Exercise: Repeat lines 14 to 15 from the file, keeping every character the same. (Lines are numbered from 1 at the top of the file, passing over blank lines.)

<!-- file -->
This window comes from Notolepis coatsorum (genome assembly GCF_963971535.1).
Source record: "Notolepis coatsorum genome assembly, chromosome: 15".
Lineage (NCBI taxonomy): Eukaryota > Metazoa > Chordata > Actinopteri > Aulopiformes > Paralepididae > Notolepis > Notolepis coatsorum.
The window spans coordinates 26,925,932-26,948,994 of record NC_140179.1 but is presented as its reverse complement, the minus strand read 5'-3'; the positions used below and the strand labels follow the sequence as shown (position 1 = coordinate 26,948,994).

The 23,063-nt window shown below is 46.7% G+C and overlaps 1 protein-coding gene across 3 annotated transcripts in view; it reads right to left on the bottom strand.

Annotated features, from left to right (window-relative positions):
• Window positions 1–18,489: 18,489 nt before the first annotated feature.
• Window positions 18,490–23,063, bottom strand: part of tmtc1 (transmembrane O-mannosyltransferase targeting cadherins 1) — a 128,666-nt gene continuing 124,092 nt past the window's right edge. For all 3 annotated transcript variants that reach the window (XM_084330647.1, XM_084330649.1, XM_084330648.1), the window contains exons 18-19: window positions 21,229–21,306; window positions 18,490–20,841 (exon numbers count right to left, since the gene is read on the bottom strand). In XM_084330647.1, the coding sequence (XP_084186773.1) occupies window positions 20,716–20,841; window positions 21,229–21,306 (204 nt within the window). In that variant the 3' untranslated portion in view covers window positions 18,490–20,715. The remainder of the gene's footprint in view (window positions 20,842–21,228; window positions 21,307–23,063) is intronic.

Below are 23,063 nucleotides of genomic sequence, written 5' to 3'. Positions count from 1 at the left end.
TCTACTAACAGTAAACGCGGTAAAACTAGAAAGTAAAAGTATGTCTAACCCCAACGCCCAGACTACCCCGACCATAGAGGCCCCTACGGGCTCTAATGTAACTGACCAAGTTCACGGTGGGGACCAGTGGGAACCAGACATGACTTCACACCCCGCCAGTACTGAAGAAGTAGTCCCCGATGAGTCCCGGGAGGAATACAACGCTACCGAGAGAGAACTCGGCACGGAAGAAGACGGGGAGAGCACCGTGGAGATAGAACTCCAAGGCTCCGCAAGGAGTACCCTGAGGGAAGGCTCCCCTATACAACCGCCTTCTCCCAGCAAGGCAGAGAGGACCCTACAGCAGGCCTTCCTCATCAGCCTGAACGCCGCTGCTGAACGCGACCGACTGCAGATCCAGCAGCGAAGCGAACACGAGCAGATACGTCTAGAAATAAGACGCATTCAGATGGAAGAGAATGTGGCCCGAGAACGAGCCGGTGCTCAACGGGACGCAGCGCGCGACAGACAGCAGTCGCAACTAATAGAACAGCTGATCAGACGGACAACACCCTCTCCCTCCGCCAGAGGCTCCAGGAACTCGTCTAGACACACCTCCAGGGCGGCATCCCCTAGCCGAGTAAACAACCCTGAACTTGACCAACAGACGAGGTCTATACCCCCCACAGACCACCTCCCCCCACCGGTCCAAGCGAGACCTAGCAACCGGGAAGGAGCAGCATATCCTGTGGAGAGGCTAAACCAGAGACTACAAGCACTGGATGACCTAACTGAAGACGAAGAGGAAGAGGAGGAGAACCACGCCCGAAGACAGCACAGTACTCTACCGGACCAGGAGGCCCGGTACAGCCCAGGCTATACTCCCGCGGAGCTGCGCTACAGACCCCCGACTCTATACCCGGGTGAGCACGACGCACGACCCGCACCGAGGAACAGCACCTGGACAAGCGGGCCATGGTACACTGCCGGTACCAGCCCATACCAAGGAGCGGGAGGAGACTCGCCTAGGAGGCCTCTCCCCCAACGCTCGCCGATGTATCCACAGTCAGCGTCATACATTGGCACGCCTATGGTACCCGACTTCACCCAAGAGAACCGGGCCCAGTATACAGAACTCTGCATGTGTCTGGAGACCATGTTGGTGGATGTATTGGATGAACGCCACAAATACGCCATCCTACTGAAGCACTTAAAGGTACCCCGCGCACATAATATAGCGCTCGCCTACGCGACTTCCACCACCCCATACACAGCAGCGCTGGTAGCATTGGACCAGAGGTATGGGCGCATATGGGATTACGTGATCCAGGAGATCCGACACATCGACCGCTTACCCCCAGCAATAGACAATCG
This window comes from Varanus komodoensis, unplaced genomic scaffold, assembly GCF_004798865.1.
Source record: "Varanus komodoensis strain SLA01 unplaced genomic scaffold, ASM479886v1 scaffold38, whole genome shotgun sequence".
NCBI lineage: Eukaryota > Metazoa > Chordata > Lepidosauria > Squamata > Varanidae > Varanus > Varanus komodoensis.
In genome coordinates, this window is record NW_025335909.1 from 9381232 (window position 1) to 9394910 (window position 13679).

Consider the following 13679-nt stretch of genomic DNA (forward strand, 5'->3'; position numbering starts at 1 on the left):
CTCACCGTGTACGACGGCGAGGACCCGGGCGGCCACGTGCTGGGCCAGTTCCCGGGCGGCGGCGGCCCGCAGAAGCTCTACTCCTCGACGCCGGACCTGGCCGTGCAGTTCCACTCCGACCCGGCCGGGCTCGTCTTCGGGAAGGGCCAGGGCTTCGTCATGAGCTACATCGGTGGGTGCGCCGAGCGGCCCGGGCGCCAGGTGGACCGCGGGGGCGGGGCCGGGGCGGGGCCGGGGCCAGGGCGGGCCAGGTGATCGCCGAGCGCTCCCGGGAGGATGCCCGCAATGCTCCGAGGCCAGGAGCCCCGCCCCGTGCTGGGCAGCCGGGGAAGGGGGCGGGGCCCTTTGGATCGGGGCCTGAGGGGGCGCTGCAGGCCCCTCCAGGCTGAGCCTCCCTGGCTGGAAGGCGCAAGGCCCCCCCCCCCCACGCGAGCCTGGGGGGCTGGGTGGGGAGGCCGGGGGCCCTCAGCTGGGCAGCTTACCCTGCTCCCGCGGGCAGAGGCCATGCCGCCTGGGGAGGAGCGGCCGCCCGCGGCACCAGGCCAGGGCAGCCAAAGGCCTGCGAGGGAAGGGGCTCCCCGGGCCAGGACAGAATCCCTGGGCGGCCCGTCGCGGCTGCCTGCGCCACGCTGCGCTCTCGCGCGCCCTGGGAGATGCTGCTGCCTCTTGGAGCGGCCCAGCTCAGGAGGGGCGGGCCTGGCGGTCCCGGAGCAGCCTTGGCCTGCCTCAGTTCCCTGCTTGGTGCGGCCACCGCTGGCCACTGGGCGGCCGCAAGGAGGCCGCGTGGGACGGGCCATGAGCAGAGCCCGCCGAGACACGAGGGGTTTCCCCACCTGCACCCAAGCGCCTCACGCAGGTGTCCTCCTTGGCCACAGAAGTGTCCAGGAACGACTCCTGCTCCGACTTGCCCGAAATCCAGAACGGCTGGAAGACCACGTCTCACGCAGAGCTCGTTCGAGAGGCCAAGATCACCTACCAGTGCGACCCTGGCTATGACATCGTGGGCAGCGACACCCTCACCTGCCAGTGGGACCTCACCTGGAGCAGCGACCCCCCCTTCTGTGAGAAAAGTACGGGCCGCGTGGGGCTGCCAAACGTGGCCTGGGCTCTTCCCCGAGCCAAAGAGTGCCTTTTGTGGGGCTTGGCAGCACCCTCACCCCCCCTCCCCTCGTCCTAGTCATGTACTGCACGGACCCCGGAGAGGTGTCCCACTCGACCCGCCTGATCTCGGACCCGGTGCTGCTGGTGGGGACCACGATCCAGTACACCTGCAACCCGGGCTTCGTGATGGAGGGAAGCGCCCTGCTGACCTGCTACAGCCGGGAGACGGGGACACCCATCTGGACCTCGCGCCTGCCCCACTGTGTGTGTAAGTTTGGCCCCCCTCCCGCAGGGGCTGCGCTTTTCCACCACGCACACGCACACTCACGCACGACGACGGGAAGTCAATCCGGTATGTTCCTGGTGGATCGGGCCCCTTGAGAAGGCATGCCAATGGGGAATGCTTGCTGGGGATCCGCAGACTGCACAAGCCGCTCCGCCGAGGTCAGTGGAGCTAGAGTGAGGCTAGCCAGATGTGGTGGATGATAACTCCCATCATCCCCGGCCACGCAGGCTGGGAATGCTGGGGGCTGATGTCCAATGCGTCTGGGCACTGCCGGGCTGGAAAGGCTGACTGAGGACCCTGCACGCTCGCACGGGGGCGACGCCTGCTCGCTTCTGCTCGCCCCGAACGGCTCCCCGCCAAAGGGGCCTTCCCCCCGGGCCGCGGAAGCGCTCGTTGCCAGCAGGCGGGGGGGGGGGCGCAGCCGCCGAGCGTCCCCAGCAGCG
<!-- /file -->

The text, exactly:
In genome coordinates, this window is record NW_025335909.1 from 9381232 (window position 1) to 9394910 (window position 13679).

Consider the following 13679-nt stretch of genomic DNA (forward strand, 5'->3'; position numbering starts at 1 on the left):